Fears social distancing ‘not possible’ in North-East schools

SOCIAL distancing will not be possible in many schools in County Durham according to the area’s largest teachers’ union.

A national survey of teachers found nearly nine in 10 teachers believe staying socially distant from both pupils and other staff will not be achievable when schools reopen this week.

A poll of nearly 6,000 school staff in England found that 86 per cent of respondents said minimising contact between pupils will not be possible, while two thirds fear guidance to avoid busy corridors, entrances and exits is unrealistic.

Echoing the results of the survey, Nik Jones, a representative for the National Education Union (NEU) in County Durham, said: “The overwhelming response we’ve had from Durham educators is that social distancing will not be possible and more recently concerns have been raised that older children, listening to the messages coming from the Government, seem to think that they’re not at risk and so there’s no need to socially distance.”

She added: “Most schools, with massively stretched budgets and crumbling buildings do not have the space to reduce class sizes to achieve the social distancing required in other comparable situations and cannot afford to staff smaller groups even if space were available.”

John Hall, North-East national executive member for NASUWT, said: “Are schools going to be able to cope and safe working practices for students and for teachers?

“We’ll just have to wait and see.

“Some schools will not be too bad but in some it will be a challenge. They will have to look at their risk assessments and see whether it is safe and if not they will have to adapt.

“We’re not going to support our members going into unsafe environments.”

Adding that social distancing among students was going to be difficult, he added: “Staff distancing from students and among themselves is going to be a challenge.

“It’s just a different way of working and it goes against what we do when we’re dealing with children and young people.

“Hopefully when teachers see how a new way of working is implemented they will have more confidence.”

The national survey by Tes found more than a quarter of staff may not comply with the test and trace programme should there be a Covid-19 outbreak at their school, while more than a third feel the Government’s approach to coronavirus safety in schools will not work and leaves them “at risk”.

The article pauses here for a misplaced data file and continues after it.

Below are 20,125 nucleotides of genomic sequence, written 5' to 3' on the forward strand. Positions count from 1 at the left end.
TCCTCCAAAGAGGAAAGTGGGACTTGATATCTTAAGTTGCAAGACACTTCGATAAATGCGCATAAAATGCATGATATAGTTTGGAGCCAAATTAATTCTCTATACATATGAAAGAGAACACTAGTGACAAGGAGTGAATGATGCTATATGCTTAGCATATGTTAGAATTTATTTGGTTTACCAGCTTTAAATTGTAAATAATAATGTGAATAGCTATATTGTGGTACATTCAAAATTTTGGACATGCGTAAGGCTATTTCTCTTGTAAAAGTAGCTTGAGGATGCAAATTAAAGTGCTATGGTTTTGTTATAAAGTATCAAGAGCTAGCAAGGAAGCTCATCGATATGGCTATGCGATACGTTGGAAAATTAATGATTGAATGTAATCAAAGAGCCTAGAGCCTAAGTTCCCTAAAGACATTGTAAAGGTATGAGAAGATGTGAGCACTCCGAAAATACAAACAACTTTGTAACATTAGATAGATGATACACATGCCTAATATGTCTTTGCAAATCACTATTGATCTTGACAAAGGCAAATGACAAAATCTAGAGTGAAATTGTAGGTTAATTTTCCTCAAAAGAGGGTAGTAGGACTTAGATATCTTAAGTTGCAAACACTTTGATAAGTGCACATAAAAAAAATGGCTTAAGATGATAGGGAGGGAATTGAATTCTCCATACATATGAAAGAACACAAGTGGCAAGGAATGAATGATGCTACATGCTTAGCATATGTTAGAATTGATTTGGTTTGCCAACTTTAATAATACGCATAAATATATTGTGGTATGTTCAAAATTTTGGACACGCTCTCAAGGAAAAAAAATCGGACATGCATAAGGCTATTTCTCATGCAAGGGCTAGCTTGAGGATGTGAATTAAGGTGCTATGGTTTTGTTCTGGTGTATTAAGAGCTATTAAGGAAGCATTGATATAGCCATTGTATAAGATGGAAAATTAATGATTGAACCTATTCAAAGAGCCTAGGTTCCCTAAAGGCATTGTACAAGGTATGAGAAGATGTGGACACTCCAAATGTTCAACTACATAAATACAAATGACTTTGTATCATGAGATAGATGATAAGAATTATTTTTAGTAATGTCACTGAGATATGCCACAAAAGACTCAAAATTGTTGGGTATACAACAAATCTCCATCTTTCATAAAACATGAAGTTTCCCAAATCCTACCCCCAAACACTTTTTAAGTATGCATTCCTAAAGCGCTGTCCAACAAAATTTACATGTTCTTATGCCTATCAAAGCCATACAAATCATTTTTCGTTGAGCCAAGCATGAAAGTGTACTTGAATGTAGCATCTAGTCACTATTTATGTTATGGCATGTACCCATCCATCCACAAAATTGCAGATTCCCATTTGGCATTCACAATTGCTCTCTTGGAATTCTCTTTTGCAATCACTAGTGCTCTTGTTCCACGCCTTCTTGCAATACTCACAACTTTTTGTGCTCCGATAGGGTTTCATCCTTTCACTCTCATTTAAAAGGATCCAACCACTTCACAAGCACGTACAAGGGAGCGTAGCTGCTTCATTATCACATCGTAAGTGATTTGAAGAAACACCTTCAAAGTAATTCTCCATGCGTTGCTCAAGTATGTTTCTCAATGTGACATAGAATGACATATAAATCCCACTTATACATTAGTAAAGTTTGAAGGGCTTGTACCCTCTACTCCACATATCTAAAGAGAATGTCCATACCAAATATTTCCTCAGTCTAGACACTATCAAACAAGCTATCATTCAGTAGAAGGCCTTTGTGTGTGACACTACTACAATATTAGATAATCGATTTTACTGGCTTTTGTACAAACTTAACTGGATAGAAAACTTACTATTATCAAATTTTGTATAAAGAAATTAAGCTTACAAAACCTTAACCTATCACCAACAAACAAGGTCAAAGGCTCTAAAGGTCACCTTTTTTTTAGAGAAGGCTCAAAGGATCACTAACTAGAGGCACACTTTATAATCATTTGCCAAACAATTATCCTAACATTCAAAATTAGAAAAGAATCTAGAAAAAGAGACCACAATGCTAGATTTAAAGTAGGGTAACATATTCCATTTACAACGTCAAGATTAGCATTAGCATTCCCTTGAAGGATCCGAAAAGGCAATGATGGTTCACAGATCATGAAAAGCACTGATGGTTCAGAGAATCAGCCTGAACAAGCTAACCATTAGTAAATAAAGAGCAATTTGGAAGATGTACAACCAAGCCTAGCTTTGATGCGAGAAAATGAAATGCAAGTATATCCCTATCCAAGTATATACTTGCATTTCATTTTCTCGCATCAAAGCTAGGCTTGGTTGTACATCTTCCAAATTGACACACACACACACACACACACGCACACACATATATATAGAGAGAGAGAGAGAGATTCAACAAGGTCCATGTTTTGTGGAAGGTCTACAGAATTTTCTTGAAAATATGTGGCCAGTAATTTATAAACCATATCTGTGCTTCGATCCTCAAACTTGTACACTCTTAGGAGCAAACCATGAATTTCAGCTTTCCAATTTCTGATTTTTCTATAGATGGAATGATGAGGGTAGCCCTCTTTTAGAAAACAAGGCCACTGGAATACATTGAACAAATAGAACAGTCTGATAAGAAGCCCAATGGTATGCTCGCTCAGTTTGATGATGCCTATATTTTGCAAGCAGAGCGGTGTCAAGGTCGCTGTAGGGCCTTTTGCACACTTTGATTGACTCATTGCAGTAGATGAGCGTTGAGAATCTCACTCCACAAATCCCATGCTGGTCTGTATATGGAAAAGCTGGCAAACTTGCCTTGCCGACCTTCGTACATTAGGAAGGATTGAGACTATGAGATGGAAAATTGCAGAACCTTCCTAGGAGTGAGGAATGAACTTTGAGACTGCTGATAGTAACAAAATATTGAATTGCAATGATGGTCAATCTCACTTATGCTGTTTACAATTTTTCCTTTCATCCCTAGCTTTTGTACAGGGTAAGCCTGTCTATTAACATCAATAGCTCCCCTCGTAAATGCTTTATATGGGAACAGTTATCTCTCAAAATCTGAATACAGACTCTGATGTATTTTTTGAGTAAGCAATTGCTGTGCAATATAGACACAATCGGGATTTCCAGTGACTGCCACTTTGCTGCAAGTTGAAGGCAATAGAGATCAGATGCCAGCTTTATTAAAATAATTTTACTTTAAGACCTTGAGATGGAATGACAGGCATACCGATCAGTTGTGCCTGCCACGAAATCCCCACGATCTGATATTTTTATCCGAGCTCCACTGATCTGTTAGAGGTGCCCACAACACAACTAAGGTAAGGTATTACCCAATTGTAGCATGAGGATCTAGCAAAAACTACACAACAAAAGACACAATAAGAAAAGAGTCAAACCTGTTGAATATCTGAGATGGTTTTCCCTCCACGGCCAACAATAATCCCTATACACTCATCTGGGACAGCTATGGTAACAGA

Around 4,500 teachers were among the nearly 6,000 staff who responded to the online survey, which took place at the end of last term.

According to Tes, one teacher said: “I don’t feel that my information would definitely be safe, and unless I had assurances that my information would be used for no other purpose, I don’t know how willing I would be to cooperate.”

Many pupils in England have not been to class since March, when schools were closed except to look after vulnerable children and those of keyworkers.

An open letter to parents from Education Secretary Gavin Williamson on Sunday insisted schools are safe, while reassuring parents that the health risk posed to children by Covid-19 is “extremely low”.

“If a child is not in school, they stand to lose far more than just a few months of learning. It could well put a huge dent in their future life chances,” he said.

Among those to urge parents to send their children back to classrooms is Boris Johnson, who warned that pupils face greater harm by continuing to stay at home.

The UK’s chief medical officers issued a joint statement that said “very few, if any” children and teenagers would come to long-term harm from the virus solely by attending school.

But some 59 per cent of school staff said they feel guidelines on safety would be “difficult” to achieve, while another 17 per cent said it would be “impossible”, according to Tes.

One respondent said their school does not have the indoor space to keep pupils apart, while staff working in special schools said that some pupils may not understand the concept of social distancing or being in a “bubble”.

According to Tes, another respondent said: “Everyone is working extra hours and the constantly changing advice is extremely stressful.

“Our cleaning staff have expressed extreme anxiety at having the children’s and staff’s health in their hands.”

A spokeswoman for the Department for Education said: “Getting all children back into their classrooms full-time in September is a national priority because it is the best place for their education, development and wellbeing.”

“This will be particularly important for disadvantaged children and those with special educational needs.

“We have always been clear in our guidance about the protective measures that schools should implement to reduce risks for staff and pupils as far as possible.

“Parents are becoming increasingly confident in their children returning to school, which is testament to the work of school staff across the country who are putting in place a range of protective measures to prepare to welcome back all pupils at the start of term.”

The Northern Echo | Durham